Making An Arena Fight With A Hydra Memorable (5E
Roleplaying Tips Newsletter #1085
I’m running D&D 5e for my players. I am planning a big arena fight with a Hydra while they’re in the big city for some downtime. (It’s part of a big end-of-year adventurers showcase that I’m pretty excited for them to play in!)
Struggling with ideas for how to make it a memorable fight (and tough enough) to take on 5 PCs at lvl 9.
Would you be willing to lend some expertise?
Thanks for the question, Jack!
RPT GM, I’m going to provide my tips in 5E lingo. But even if you don’t play D&D fifth edition, you hopefully find the advice portable to your game system.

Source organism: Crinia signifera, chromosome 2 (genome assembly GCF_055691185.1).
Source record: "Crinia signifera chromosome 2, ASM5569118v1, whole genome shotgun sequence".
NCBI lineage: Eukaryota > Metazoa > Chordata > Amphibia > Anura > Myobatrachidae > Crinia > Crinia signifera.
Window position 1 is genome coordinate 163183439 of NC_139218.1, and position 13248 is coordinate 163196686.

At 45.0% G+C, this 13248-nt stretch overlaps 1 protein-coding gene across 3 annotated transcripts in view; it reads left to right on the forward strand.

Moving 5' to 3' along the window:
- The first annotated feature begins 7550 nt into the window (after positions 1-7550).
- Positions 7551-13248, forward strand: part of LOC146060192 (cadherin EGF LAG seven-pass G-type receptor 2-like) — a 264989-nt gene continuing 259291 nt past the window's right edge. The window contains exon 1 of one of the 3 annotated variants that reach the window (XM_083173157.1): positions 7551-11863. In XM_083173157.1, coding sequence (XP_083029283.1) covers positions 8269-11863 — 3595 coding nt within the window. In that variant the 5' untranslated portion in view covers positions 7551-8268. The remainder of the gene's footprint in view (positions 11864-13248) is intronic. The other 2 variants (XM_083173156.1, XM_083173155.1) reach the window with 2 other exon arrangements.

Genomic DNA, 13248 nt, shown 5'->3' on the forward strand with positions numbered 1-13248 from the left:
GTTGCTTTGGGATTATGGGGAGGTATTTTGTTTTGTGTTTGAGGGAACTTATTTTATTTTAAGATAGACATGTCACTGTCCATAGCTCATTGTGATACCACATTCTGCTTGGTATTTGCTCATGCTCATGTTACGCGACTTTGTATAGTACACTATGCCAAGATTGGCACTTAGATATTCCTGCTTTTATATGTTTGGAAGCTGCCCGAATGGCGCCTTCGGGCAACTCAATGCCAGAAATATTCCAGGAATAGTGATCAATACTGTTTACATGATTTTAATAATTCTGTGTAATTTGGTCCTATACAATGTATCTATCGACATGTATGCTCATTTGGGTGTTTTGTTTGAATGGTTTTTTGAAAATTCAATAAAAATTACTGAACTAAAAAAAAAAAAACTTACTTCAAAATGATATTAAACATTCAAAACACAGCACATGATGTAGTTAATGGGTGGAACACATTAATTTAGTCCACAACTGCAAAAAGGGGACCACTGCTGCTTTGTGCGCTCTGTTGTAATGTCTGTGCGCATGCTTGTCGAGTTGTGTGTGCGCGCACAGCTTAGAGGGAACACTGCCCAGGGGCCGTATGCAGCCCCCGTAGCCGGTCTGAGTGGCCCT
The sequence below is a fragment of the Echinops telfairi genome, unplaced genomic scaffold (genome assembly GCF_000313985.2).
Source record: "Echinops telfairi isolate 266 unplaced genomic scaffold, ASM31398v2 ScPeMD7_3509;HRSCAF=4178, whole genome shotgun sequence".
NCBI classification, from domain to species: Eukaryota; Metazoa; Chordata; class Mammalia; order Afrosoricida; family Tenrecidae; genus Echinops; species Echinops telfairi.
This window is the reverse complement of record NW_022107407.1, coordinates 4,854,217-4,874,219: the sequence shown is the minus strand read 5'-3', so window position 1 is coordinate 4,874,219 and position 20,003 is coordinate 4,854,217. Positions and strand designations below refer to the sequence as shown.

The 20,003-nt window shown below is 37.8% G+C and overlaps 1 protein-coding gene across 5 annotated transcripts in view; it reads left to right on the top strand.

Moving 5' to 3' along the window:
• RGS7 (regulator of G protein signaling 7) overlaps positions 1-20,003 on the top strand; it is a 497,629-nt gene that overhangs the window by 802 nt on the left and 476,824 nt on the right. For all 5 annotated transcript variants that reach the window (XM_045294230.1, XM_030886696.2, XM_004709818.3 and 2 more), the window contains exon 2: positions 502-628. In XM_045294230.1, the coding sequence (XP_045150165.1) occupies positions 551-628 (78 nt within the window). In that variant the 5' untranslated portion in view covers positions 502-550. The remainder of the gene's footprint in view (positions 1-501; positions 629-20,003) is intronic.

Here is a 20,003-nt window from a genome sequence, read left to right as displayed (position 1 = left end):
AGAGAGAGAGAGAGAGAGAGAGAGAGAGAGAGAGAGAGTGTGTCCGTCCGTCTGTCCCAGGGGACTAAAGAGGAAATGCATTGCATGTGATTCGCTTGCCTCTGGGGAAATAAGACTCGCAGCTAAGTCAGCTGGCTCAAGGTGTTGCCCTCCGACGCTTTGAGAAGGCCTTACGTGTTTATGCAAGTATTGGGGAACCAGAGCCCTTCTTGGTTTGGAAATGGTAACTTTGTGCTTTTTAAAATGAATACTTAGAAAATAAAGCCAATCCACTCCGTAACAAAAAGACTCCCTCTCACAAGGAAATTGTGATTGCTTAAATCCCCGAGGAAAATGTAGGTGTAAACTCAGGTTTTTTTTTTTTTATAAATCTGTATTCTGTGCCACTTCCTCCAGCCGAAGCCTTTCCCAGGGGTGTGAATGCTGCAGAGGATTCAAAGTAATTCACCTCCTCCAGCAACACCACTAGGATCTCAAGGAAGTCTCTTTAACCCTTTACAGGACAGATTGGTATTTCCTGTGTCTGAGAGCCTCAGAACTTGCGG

Solo = Doomed
In D&D 5E, the Action Economy favours the characters.
Already the party outnumbers the creature. Even with the hydra’s multiple heads, it’s a single opponent that creates instant focus fire from every character.
Add in the extra actions the party gets each round from 5E rules, and solo creatures of almost any level are doomed against a group of 9th level PCs.
Sponge Up Character Actions
I think your first order of business would be to even up the sides a bit.
Add more foes.
You could throw in minions to distract PCs and use up their actions. Every attack not made against the hydra extends the creature’s life. And with luck, a minion or three could hit and bruise the party.
If you don’t object to tweaking monsters, you could have each severed head spawn a new hydra during the combat. That would make for a cool special effect, as well.
A third option: make it a triangle fight by adding rivals. Is there a faction who would love to compete against the PCs in the arena match for the most glory?